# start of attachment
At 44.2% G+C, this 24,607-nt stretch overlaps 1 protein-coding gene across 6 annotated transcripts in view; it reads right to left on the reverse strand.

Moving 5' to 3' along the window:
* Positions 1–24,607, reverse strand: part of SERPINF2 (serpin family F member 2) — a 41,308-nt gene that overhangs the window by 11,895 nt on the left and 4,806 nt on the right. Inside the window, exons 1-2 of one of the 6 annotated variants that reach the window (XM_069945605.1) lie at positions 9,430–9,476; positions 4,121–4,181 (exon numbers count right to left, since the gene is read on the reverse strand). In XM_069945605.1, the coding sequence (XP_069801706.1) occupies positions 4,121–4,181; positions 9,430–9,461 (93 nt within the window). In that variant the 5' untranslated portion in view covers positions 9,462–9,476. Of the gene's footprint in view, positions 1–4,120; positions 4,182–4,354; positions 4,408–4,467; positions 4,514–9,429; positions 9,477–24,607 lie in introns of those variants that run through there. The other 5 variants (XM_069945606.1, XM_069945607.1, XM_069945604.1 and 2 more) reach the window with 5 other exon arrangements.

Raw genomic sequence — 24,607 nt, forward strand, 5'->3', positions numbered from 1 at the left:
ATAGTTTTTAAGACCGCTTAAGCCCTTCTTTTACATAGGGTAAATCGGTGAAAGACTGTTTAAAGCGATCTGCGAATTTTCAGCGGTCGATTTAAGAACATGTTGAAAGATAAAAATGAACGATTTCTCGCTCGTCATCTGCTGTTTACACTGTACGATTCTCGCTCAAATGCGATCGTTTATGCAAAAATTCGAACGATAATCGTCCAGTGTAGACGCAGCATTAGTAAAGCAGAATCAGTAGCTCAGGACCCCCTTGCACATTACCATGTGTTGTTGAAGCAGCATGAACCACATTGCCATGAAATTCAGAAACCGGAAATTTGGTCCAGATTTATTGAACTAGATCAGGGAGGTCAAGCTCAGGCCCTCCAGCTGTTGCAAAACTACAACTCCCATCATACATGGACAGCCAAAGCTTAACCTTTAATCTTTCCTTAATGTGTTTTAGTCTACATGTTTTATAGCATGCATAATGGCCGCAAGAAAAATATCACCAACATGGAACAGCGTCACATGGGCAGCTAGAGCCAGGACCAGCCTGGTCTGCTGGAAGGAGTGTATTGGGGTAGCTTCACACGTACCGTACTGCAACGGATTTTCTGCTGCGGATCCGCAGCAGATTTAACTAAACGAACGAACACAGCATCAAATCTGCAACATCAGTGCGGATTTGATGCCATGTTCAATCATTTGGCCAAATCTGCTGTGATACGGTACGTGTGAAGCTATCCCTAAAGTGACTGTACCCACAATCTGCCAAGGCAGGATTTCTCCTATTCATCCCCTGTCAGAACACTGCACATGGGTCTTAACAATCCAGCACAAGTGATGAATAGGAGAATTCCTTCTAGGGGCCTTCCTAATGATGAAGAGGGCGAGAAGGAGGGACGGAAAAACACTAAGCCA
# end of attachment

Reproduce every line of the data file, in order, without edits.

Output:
At 44.2% G+C, this 24,607-nt stretch overlaps 1 protein-coding gene across 6 annotated transcripts in view; it reads right to left on the reverse strand.

Moving 5' to 3' along the window:
* Positions 1–24,607, reverse strand: part of SERPINF2 (serpin family F member 2) — a 41,308-nt gene that overhangs the window by 11,895 nt on the left and 4,806 nt on the right. Inside the window, exons 1-2 of one of the 6 annotated variants that reach the window (XM_069945605.1) lie at positions 9,430–9,476; positions 4,121–4,181 (exon numbers count right to left, since the gene is read on the reverse strand). In XM_069945605.1, the coding sequence (XP_069801706.1) occupies positions 4,121–4,181; positions 9,430–9,461 (93 nt within the window). In that variant the 5' untranslated portion in view covers positions 9,462–9,476. Of the gene's footprint in view, positions 1–4,120; positions 4,182–4,354; positions 4,408–4,467; positions 4,514–9,429; positions 9,477–24,607 lie in introns of those variants that run through there. The other 5 variants (XM_069945606.1, XM_069945607.1, XM_069945604.1 and 2 more) reach the window with 5 other exon arrangements.

Raw genomic sequence — 24,607 nt, forward strand, 5'->3', positions numbered from 1 at the left:
ATAGTTTTTAAGACCGCTTAAGCCCTTCTTTTACATAGGGTAAATCGGTGAAAGACTGTTTAAAGCGATCTGCGAATTTTCAGCGGTCGATTTAAGAACATGTTGAAAGATAAAAATGAACGATTTCTCGCTCGTCATCTGCTGTTTACACTGTACGATTCTCGCTCAAATGCGATCGTTTATGCAAAAATTCGAACGATAATCGTCCAGTGTAGACGCAGCATTAGTAAAGCAGAATCAGTAGCTCAGGACCCCCTTGCACATTACCATGTGTTGTTGAAGCAGCATGAACCACATTGCCATGAAATTCAGAAACCGGAAATTTGGTCCAGATTTATTGAACTAGATCAGGGAGGTCAAGCTCAGGCCCTCCAGCTGTTGCAAAACTACAACTCCCATCATACATGGACAGCCAAAGCTTAACCTTTAATCTTTCCTTAATGTGTTTTAGTCTACATGTTTTATAGCATGCATAATGGCCGCAAGAAAAATATCACCAACATGGAACAGCGTCACATGGGCAGCTAGAGCCAGGACCAGCCTGGTCTGCTGGAAGGAGTGTATTGGGGTAGCTTCACACGTACCGTACTGCAACGGATTTTCTGCTGCGGATCCGCAGCAGATTTAACTAAACGAACGAACACAGCATCAAATCTGCAACATCAGTGCGGATTTGATGCCATGTTCAATCATTTGGCCAAATCTGCTGTGATACGGTACGTGTGAAGCTATCCCTAAAGTGACTGTACCCACAATCTGCCAAGGCAGGATTTCTCCTATTCATCCCCTGTCAGAACACTGCACATGGGTCTTAACAATCCAGCACAAGTGATGAATAGGAGAATTCCTTCTAGGGGCCTTCCTAATGATGAAGAGGGCGAGAAGGAGGGACGGAAAAACACTAAGCCA